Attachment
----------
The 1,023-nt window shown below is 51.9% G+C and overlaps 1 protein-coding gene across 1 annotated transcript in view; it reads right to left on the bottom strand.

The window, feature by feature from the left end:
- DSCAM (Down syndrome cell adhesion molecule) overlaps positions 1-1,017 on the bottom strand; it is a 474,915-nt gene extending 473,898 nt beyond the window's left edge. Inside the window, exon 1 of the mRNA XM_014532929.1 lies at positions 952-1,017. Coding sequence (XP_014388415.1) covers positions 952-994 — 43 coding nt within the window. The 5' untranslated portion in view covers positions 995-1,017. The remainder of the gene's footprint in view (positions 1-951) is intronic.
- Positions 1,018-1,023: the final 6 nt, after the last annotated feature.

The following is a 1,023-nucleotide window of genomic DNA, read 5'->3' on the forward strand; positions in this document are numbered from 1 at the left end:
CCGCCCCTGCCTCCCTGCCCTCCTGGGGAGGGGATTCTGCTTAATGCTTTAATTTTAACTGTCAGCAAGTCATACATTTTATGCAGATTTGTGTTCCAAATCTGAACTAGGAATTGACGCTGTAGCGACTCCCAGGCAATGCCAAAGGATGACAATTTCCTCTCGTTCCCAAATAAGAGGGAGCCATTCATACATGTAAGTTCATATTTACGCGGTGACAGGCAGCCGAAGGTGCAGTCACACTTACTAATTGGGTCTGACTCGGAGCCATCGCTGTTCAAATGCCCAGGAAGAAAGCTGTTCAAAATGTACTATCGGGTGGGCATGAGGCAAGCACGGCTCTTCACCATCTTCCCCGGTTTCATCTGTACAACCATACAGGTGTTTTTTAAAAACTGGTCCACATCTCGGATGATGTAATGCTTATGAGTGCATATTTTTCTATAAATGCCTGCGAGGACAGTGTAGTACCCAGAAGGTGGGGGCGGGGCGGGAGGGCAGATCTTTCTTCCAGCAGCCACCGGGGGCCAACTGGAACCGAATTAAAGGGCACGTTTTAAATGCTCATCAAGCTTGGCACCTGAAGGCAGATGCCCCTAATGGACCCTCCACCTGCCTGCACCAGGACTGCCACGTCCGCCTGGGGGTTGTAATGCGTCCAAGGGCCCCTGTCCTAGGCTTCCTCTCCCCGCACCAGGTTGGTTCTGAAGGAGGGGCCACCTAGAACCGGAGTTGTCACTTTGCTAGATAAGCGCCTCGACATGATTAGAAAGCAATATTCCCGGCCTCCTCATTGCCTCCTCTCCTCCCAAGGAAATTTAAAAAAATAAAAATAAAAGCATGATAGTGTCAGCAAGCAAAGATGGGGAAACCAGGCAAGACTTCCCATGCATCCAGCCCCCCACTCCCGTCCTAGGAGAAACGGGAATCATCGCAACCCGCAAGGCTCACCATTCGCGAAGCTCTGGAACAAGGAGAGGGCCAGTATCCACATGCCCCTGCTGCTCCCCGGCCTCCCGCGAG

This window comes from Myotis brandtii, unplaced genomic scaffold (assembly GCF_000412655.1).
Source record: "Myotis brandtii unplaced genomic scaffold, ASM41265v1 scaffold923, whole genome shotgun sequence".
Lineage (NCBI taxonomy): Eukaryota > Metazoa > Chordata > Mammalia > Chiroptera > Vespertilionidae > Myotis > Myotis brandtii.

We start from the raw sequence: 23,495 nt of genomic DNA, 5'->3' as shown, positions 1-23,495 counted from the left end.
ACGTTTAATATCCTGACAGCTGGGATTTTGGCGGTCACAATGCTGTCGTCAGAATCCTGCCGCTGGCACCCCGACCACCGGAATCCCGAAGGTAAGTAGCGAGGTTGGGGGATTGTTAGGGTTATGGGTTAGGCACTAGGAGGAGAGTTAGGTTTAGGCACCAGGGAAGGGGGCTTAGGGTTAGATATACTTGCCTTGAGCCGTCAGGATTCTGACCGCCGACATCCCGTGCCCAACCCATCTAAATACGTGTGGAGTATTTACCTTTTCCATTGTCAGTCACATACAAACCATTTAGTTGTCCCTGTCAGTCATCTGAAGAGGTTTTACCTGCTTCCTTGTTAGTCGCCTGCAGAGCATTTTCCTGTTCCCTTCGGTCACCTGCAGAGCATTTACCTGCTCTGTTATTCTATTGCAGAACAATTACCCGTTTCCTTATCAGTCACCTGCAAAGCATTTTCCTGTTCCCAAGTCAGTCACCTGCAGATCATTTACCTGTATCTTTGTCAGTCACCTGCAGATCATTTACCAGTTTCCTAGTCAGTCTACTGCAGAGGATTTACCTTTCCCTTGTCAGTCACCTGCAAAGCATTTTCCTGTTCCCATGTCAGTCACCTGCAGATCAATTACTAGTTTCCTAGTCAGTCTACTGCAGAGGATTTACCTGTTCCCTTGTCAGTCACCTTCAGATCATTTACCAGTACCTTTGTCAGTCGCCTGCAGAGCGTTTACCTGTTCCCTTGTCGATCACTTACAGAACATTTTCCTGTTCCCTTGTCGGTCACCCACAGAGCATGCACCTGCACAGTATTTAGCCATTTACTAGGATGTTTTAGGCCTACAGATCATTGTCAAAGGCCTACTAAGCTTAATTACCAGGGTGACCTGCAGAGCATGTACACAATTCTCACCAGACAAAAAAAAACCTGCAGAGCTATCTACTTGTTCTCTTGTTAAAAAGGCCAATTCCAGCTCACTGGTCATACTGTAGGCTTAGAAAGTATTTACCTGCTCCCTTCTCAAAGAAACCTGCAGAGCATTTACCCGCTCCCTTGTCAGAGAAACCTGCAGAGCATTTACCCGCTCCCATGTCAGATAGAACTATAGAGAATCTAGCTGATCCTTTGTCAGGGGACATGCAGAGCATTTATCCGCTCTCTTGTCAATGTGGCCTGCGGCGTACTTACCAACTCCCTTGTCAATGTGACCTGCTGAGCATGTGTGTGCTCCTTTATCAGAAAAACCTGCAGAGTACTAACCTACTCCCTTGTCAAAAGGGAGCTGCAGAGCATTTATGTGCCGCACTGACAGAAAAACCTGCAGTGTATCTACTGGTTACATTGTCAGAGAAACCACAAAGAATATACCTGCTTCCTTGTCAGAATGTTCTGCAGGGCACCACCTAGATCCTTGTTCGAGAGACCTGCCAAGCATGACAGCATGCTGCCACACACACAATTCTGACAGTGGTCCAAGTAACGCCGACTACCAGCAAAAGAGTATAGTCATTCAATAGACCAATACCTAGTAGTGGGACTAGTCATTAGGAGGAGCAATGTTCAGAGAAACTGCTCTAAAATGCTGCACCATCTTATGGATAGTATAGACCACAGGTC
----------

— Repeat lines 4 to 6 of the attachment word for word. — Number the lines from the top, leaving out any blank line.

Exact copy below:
- Positions 1,018-1,023: the final 6 nt, after the last annotated feature.

The following is a 1,023-nucleotide window of genomic DNA, read 5'->3' on the forward strand; positions in this document are numbered from 1 at the left end:
CCGCCCCTGCCTCCCTGCCCTCCTGGGGAGGGGATTCTGCTTAATGCTTTAATTTTAACTGTCAGCAAGTCATACATTTTATGCAGATTTGTGTTCCAAATCTGAACTAGGAATTGACGCTGTAGCGACTCCCAGGCAATGCCAAAGGATGACAATTTCCTCTCGTTCCCAAATAAGAGGGAGCCATTCATACATGTAAGTTCATATTTACGCGGTGACAGGCAGCCGAAGGTGCAGTCACACTTACTAATTGGGTCTGACTCGGAGCCATCGCTGTTCAAATGCCCAGGAAGAAAGCTGTTCAAAATGTACTATCGGGTGGGCATGAGGCAAGCACGGCTCTTCACCATCTTCCCCGGTTTCATCTGTACAACCATACAGGTGTTTTTTAAAAACTGGTCCACATCTCGGATGATGTAATGCTTATGAGTGCATATTTTTCTATAAATGCCTGCGAGGACAGTGTAGTACCCAGAAGGTGGGGGCGGGGCGGGAGGGCAGATCTTTCTTCCAGCAGCCACCGGGGGCCAACTGGAACCGAATTAAAGGGCACGTTTTAAATGCTCATCAAGCTTGGCACCTGAAGGCAGATGCCCCTAATGGACCCTCCACCTGCCTGCACCAGGACTGCCACGTCCGCCTGGGGGTTGTAATGCGTCCAAGGGCCCCTGTCCTAGGCTTCCTCTCCCCGCACCAGGTTGGTTCTGAAGGAGGGGCCACCTAGAACCGGAGTTGTCACTTTGCTAGATAAGCGCCTCGACATGATTAGAAAGCAATATTCCCGGCCTCCTCATTGCCTCCTCTCCTCCCAAGGAAATTTAAAAAAATAAAAATAAAAGCATGATAGTGTCAGCAAGCAAAGATGGGGAAACCAGGCAAGACTTCCCATGCATCCAGCCCCCCACTCCCGTCCTAGGAGAAACGGGAATCATCGCAACCCGCAAGGCTCACCATTCGCGAAGCTCTGGAACAAGGAGAGGGCCAGTATCCACATGCCCCTGCTGCTCCCCGGCCTCCCGCGAG